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  • Writer's pictureDerek Stoppels

What if we didn't emphasize the content?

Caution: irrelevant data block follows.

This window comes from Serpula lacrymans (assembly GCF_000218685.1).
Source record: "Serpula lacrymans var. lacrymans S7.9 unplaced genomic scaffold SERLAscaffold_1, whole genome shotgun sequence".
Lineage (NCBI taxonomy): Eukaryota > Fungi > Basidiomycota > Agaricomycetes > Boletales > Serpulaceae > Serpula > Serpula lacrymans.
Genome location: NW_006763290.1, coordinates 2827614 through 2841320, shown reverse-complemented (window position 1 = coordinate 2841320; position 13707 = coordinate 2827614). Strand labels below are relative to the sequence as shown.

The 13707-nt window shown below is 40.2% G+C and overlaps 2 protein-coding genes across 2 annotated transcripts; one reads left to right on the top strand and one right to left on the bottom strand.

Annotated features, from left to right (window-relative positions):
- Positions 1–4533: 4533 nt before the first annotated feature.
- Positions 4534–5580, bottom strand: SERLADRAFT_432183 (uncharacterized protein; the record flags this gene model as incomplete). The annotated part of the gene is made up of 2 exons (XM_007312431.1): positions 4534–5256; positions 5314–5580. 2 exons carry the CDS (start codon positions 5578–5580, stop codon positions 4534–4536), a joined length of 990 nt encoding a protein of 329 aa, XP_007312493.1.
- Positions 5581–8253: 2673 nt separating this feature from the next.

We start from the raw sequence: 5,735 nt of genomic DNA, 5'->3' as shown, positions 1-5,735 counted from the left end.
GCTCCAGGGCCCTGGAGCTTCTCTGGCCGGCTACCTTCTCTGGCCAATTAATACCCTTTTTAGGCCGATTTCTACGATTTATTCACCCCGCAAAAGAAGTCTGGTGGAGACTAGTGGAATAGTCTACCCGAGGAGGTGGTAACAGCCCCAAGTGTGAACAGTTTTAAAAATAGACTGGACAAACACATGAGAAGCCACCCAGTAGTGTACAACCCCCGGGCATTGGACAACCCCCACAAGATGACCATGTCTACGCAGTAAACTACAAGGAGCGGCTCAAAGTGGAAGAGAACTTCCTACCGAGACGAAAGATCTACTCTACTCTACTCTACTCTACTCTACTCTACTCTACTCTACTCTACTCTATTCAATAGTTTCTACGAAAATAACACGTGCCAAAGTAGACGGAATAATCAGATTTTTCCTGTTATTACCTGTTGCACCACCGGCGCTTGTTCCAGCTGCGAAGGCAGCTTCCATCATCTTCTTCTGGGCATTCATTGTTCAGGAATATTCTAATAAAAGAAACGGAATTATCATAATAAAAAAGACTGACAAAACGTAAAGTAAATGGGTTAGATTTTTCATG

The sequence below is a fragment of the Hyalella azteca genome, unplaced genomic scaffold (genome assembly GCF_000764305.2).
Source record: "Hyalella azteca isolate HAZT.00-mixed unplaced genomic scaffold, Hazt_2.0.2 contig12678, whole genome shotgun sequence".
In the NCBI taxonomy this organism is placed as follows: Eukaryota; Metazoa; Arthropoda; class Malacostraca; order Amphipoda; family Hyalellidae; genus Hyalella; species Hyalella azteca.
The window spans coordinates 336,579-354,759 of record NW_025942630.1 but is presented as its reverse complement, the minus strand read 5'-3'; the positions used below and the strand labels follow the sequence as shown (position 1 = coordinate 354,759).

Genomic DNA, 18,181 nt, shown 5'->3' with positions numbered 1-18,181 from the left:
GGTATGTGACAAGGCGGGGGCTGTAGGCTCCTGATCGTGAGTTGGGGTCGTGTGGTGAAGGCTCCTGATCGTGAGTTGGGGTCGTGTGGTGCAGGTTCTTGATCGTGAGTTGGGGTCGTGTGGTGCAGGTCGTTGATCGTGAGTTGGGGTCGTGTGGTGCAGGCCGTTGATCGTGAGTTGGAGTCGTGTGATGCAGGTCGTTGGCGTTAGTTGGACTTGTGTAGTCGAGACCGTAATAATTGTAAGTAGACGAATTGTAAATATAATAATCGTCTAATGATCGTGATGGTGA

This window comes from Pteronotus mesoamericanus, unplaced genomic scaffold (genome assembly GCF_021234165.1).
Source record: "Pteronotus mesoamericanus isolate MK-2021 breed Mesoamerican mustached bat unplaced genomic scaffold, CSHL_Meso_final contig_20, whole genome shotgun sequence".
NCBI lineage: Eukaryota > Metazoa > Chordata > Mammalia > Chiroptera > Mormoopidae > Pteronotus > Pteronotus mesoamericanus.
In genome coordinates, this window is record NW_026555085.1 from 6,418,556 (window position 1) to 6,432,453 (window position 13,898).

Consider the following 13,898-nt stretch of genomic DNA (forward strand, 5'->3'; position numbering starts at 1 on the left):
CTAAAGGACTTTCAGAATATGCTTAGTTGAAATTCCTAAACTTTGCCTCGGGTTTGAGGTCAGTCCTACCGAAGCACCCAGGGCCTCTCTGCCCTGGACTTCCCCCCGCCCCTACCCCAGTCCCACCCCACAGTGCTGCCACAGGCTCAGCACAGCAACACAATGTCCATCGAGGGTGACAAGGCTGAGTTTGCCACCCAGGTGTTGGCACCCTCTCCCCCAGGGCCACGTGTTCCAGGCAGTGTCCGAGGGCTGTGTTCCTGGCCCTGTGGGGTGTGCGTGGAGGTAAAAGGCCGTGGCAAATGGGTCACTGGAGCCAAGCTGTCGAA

I'm glad we're having this conversation! I found the article below interesting regarding the success of Project Based Learning. While I admit to not having all the answers, and the research on PBL is not the most complete because it is 'relatively' new, I think it offers really interesting opportunities for our students to learn and demonstrate their learning. I would like to mention, however, that there is a lot anecdotal evidence that speaks to a different kind of assessment and evaluation as well. I've read books by Peter Gamwell, Hal Gregersen, Carol Dweck, Angela Duckworth, Sir Ken Robinson, Simon Sinek, John Ratey, Daniel Pink, Ross Greene and George Couros to name a few and they offer some really interesting and exciting ideas about what learning (and assessment) could look like! All of this to say that I have some anecdotal evidence of my own, from my own experience as a teacher as well. Here's a crazy idea: What if we didn't put so much emphasis on the 'content' of the course and focused more on teaching our students research skills such as determining what information is good information (fact vs crap, I call it digital fluency - a board term)? We still provide opportunities to meet the curriculum expectations, but we don't necessarily focus on them. What if we taught our students to collaborate, and make ethical decisions, think critically, or think globally and act locally? What if the emphasis wasn't on the grade that we have to put on a report card? I know we have to do it, but I've read articles, and discovered in my own practice, that as soon as there is a mark on the page, the students want to know what they got right, not what they got wrong, which I would argue is where the learning happens. What if we only gave them a grade on their report card at the end of the semester? What if the emphasis was on creation and not consumption? Last year I was reintroduced to Bloom's Taxonomy and it really spoke to me (I've attached some files). Challenging our students to achieve the upper levels of Bloom's Taxonomy (Create and Evaluate) is one of my goals as a teacher and then assessing that work against the curriculum documents/expectations, as well as our school board's exit outcomes, instead of asking them simply to "Remember" or "Understand". Again, I'm trying this out this year and it might not always be perfect, but it's fun for me to try new things and expand my pedagogical repertoire. I am also open to reading any research anyone has to offer. If I want to know how to change a light bulb in my truck, I'll go to YouTube, or learn to play a song on my saxophone or guitar, YouTube, if there is a weird looking bug in my house and I want to know if it's going to hurt me or my kids I use my phone to take a picture of it and then use Google Lens to tell me more about the insect. We needed to memorize our times tables because it's not like we'd be walking around with calculators in our pocket all the time! Now we have actual computers in our pockets...we literally have the whole world in our hands. Anxiety, stress and overwhelm rates are way up, and I would say it's because the current education system isn't working. If getting the students to 'learn' the content, then rote and factual memorization and direct instruction is one way to do it (but sometimes I wonder if getting the students to memorize all kinds of facts promotes cheating on tests because they either don't have the time, or the desire to commit all that information to memory only to forget about it as soon as the test is over). But I think if we take a look at the kids sitting in front of us day in and day out, and realize that we only teach high school science, and that the real world is already happening all around them day in and day out, we should be offering them opportunities to grow and develop skills that are going to help them outside of science class (as well as skills that are in the curriculum documents)...I almost hate to say it, but some things are more important. They've got three other classes a day that they have to worry about and probably do some memorizing for, and homework, and then they have to go home and deal with whatever they've got going on there. I'm not saying we throw the curriculum out the window, I understand we are bound legally to perform our duty, but, I think our students are lacking in several social and emotional areas such as being self-starters, and self-directed, knowing how to jump in to a problem and solve it, being able to see a problem as it applies to the big picture, they can't take criticism, they're afraid of failure, they are stifled by the fear of making a mistake. I may not have empirical data to prove those things, but if we take a look at the students in our classrooms, I spent a lot of time talking to professionals in other industries who hire the students that graduate from our system and they all back up my sentiments. One of my friends who works in the high tech industry says he doesn't know of a job that isn't project after project, after project. I was talking to a police officer who mentioned that the Police Foundations course won't help a person get a job as a police officer, they want to recruit people with varied life experiences. A teacher with five years experience is just as likely to get a job as someone who has taken the Police Foundations course. A colleague of mine hired someone recently not because she was the most qualified, but because she had the most and best skills to offer his team. In my own experience, and research, that is what employers are looking for these days. They understand that because everything can be found on the internet, people coming out of our school system need stronger soft skills. They need to be able to figure things out on their own. They need to be able to find their own resources and information, managers don't have the time to do this for their employees. They need to collaborate and think critically about what they are reading, learning and doing. So, I hate the terms, but if I'm "getting them ready for what comes next" and "getting them ready for the real world", then I am going to move away from the more traditional style in favor of a model that I think suits the needs of the modern student/teenager. I don't want the students in my class to be focused on memorizing anything, or be worried about the grade on the page. I want them to make mistakes and then I want them to learn from those mistakes without feeling like they're falling behind. I think the "one and done" tests we give our students have value, but only offer a one time glimpse at what our students can do in that time on that day and they don't give us a full (holistic, if you will) picture of what the student really knows, they might work really well for some students, but not for all of them. It is my mission to provide students with deep, and rich, learning opportunities as well as various ways and moments to demonstrate their learning. I will argue that someone can express themselves better speaking about a topic than they can writing about a topic and so I believe that the conversations we have with our students are just as valuable, if not more valuable than the tests that they write. Some anecdotal evidence of this is a guy I had in my 2D class last year, William Fish. He hated writing. Hated it. His tests would come back virtually empty and he failed most of them. In speaking with him and asking him to answer the questions orally, I got SO MUCH MORE information out him. I have more similar stories from that class last year as well. I knew the answers, he just couldn't, or didn't want to write them down. One might argue he was being lazy, but I'm not here to evaluate lazy. I want to get the best out of my students, and I know that we all do.